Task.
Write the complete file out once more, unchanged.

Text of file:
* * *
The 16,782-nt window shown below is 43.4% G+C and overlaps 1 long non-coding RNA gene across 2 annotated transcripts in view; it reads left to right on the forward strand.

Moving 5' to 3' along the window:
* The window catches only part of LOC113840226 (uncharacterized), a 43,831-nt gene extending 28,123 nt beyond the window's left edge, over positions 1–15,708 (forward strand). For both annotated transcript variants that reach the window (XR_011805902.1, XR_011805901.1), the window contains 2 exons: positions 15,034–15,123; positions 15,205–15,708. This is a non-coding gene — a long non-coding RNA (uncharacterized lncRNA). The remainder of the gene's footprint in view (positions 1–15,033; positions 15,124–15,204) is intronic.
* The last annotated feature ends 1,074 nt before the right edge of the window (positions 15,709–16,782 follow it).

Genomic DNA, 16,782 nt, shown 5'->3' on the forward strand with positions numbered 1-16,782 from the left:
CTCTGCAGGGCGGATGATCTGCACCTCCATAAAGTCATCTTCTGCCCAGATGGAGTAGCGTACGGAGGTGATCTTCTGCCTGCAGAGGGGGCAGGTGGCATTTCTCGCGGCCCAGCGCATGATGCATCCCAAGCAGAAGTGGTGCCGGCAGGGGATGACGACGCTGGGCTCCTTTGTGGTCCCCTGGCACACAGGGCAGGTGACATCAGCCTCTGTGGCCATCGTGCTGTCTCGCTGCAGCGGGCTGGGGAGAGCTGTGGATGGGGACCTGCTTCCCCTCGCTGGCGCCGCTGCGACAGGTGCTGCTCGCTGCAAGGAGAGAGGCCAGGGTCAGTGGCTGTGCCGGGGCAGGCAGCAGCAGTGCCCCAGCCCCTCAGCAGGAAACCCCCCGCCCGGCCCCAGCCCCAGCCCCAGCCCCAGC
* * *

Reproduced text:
The 16,782-nt window shown below is 43.4% G+C and overlaps 1 long non-coding RNA gene across 2 annotated transcripts in view; it reads left to right on the forward strand.

Moving 5' to 3' along the window:
* The window catches only part of LOC113840226 (uncharacterized), a 43,831-nt gene extending 28,123 nt beyond the window's left edge, over positions 1–15,708 (forward strand). For both annotated transcript variants that reach the window (XR_011805902.1, XR_011805901.1), the window contains 2 exons: positions 15,034–15,123; positions 15,205–15,708. This is a non-coding gene — a long non-coding RNA (uncharacterized lncRNA). The remainder of the gene's footprint in view (positions 1–15,033; positions 15,124–15,204) is intronic.
* The last annotated feature ends 1,074 nt before the right edge of the window (positions 15,709–16,782 follow it).

Genomic DNA, 16,782 nt, shown 5'->3' on the forward strand with positions numbered 1-16,782 from the left:
CTCTGCAGGGCGGATGATCTGCACCTCCATAAAGTCATCTTCTGCCCAGATGGAGTAGCGTACGGAGGTGATCTTCTGCCTGCAGAGGGGGCAGGTGGCATTTCTCGCGGCCCAGCGCATGATGCATCCCAAGCAGAAGTGGTGCCGGCAGGGGATGACGACGCTGGGCTCCTTTGTGGTCCCCTGGCACACAGGGCAGGTGACATCAGCCTCTGTGGCCATCGTGCTGTCTCGCTGCAGCGGGCTGGGGAGAGCTGTGGATGGGGACCTGCTTCCCCTCGCTGGCGCCGCTGCGACAGGTGCTGCTCGCTGCAAGGAGAGAGGCCAGGGTCAGTGGCTGTGCCGGGGCAGGCAGCAGCAGTGCCCCAGCCCCTCAGCAGGAAACCCCCCGCCCGGCCCCAGCCCCAGCCCCAGCCCCAGC